Windows To Go is one of the innovative new features in Windows 8. This new feature is a portable configuration of the operating system that enables many new deployment scenarios and can streamline an organization’s implementation of bring your own device (BYOD) initiatives.

DirectAccess allows remote users to seamlessly access resources inside a corporate network without having to launch a separate VPN and helps IT administrators keep remote users’ PCs in compliance by applying the latest policies, software updates, is easier to deploy, and it can be implemented with the existing IPv4 infrastructure.

BranchCache allows users’ PCs to cache files, websites, and other content from central servers, so content is not repeatedly downloaded across the wide area network (WAN). When used with Windows Server 2012, Windows 8 brings several improvements to BranchCache to streamline the deployment process, optimize bandwidth over WAN connections and ensure better security and scalability.

AppLocker can help mitigate issues by restricting the files and apps that users or groups are allowed to run.

VDI enhancements in Microsoft RemoteFX and Windows Server 2012, provide users with a rich desktop experience with the ability to play 3D graphics, use USB peripherals and use touch-enabled devices across any type of network (LAN or WAN) for VDI scenarios.

New Windows 8 App Deployment domain joined PCs and tablets running Windows 8 Enterprise will automatically be enabled to side-load internal, Windows 8 Metro style apps.

Free update for Windows 8 is coming later in the year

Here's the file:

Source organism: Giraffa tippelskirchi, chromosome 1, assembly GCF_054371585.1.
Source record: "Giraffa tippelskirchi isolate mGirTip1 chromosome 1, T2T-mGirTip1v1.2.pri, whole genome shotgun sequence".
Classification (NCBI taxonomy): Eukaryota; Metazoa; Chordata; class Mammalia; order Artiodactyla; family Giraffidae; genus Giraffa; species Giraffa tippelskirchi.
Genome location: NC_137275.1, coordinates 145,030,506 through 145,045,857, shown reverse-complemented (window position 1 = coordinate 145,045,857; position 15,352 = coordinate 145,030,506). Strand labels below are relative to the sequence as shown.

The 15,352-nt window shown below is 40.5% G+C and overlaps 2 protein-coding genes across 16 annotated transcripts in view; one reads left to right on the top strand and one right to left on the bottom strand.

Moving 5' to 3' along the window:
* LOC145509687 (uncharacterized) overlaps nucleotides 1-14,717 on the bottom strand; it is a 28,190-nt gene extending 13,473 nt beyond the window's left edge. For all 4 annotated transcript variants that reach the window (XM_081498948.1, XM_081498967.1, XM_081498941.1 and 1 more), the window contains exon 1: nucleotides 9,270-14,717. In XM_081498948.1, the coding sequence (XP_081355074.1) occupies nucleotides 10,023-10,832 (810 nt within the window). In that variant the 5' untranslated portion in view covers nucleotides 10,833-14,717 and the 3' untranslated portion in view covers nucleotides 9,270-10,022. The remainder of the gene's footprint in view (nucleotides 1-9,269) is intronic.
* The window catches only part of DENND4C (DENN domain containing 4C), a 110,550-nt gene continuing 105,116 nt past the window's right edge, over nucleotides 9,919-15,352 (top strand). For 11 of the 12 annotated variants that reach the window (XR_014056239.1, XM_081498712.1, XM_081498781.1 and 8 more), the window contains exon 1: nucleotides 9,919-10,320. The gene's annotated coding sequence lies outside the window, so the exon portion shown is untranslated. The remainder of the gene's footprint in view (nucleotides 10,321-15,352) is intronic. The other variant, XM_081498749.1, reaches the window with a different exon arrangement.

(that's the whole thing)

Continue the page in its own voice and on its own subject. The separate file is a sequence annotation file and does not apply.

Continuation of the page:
On March 26, 2013, Microsoft officially acknowledged Windows “Blue”, the internal code name for an update to Windows 8. This update is coming later in the year under the banner of Windows 8.1. Windows Blue is a new version of the Windows 8 operating system which Microsoft is working on. Instead of releasing service packs, Microsoft will issue new versions of the OS much like Apple does with OS X.

Windows 8.1 introduces new manageability, mobility, security, user experience and networking capabilities. As a reminder, Windows 8.1 will be available later this year as a free update for all consumers through the Windows Store (much like how app updates are handled).

Windows 8.1 unveiled: will it change your mind about Windows 8?

According to this year’s American customer satisfaction index report, Microsoft’s customer satisfaction rating has now fallen to its lowest level since Windows Vista launched in 2007 despite racking up respectable license sales.  Microsoft will look to reverse the souring user sentiment later this year when it launches Windows 8.1, which will reportedly see Microsoft’s Start button return along with an option to boot and log in directly to desktop mode. In the meantime, however, the damage has been done. Could Windows 8.1 regain share in PC Market?  Stay tuned…


Christian Ramirez

*Editor’s note: the author was a Neomobile emloyee until 2013